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The painter Jan Adam Kruseman received his first lessons in Haarlem, and, having been a pupil of his uncle Cornelis Kruseman in Amsterdam he went to Brussels where he entered the studio of Jean-Louis David. He then went to Paris where he stayed until 1825. He was a portrait painter, but he also painted historical, biblical and genre scenes. Kruseman received many prestigious portrait commissions and his skill in rendering the texture of fabrics contributed to his considerable reputation. From the auction of his estate it appears that Kruseman greatly admired the work of Sir Thomas Lawrence, owning a number of prints after his paintings. Among Kruseman’s many pupils were David Bles and Jozef Israëls. A number of his drawings are in the Rijksprentenkabinet in Amsterdam. He was the second Director of the Koninklijke Akademie in Amsterdam from 1830 to 1850 and was a founder-member of the Amsterdam artists’ society Arti et Amicitiae.
The two men may have met in Paris in 1822, where Belzoni set up an Egyptian exhibition in order to sell the remains of the objects he collected during his travels in Egypt the years before. As Belzoni died in 1823 it can be assumed that his portrait remained in Kruseman’s studio. It might have been exhibited by the artist in the Hague in 1823 under the title “A barbarysch mans portret”.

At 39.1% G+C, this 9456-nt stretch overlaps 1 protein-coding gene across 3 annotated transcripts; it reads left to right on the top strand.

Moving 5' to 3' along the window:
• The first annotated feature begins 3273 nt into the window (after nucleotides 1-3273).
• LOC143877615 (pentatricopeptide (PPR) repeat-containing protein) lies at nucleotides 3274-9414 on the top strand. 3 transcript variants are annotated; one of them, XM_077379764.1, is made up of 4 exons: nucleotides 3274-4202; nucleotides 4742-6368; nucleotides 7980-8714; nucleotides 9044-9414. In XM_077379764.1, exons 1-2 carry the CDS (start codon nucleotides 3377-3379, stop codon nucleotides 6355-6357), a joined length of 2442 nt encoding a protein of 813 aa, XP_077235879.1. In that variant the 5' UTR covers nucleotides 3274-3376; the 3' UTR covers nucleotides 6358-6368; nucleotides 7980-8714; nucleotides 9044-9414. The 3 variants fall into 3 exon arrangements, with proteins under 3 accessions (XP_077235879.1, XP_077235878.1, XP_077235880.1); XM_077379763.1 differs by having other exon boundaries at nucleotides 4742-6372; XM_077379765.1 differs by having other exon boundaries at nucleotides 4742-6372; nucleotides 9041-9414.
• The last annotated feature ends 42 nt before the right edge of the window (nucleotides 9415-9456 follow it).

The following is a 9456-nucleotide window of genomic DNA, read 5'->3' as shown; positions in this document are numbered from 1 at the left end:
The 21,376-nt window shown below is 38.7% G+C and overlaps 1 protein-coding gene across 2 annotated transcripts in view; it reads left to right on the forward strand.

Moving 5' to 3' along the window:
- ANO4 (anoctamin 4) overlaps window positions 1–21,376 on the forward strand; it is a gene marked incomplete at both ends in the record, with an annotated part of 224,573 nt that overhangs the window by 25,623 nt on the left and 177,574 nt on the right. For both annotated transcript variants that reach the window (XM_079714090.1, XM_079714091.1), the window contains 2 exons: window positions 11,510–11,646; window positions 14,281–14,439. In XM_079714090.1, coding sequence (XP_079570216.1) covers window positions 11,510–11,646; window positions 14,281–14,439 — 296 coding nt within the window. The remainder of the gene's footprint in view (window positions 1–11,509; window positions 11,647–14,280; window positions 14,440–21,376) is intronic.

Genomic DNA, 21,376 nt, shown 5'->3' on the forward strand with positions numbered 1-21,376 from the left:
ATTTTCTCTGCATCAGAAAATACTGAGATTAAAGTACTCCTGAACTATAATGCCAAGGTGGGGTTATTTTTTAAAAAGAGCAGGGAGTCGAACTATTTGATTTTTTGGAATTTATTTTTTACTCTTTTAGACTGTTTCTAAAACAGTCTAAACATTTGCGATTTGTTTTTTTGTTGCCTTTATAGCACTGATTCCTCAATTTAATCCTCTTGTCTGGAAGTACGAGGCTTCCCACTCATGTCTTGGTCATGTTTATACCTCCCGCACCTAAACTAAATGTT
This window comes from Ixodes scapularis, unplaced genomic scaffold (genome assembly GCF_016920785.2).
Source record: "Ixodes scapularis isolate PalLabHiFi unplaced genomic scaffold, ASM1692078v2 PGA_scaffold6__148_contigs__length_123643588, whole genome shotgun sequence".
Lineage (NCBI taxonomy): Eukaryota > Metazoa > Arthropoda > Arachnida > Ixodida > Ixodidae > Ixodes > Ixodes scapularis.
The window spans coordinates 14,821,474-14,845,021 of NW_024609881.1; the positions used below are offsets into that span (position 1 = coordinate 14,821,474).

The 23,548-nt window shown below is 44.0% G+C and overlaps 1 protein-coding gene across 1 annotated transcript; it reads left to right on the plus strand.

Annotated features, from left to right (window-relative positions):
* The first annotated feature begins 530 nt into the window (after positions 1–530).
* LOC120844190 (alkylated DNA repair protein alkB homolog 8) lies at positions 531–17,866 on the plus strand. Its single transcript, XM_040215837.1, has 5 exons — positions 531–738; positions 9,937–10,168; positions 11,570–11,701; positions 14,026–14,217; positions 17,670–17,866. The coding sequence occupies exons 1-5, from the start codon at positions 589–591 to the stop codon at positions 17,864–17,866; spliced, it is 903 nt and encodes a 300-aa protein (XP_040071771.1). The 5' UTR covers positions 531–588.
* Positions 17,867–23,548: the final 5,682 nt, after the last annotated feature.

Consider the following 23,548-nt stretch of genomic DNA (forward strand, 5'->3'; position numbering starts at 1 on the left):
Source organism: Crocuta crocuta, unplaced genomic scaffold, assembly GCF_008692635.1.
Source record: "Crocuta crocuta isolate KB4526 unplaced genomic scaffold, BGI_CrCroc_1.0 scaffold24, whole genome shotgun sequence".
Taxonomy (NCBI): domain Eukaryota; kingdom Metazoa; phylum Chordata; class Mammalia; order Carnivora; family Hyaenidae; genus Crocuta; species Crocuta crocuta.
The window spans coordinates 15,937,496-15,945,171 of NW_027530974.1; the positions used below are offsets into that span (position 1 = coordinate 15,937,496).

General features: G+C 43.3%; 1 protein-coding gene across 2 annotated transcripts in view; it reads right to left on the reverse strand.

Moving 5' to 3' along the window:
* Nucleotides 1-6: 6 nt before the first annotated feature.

As befit its colorful sitter, this remarkable portrait is idiosyncratic. It shows Belzoni with his right arm uncovered to indicate his great strength. This may relate to his time as a showman at the Sadlers Wells Theatre, as well as his capacity of moving the heaviest of Egyptian statues, thanks to his knowledge of hydraulics. Belzoni wears an oriental costume and at the centre of the composition his bejeweled hand might be bearing the ring that was given to him in St Petersburg by tsar Alexander I.
Three likenesses of Belzoni are in the collection of the National Portrait Gallery: a painting attributed to William Brockedon dated circa 1820 and showing him wearing a turban; a drawing also by William Brockedon; and an engraving by James Thompson after an unknown artist and dated 1822 that features Belzoni with a beard and mustache, wearing a turban and exotic clothes.
The John Soane Museum will hold an exhibition dedicated to Belzoni in 2015.
- Who Was Who in Egyptology, Dawson & Uphill, Third Revised Edition edited by Morris Bierbrier, London, 1995
- Stanley Mayes, The Great Belzoni: The Circus Strongman who Discovered Egypt's Ancient Treasures, London, 2003
|Height||85.00 cm||(33.46 inches)|
|Width||70.00 cm||(27.56 inches)|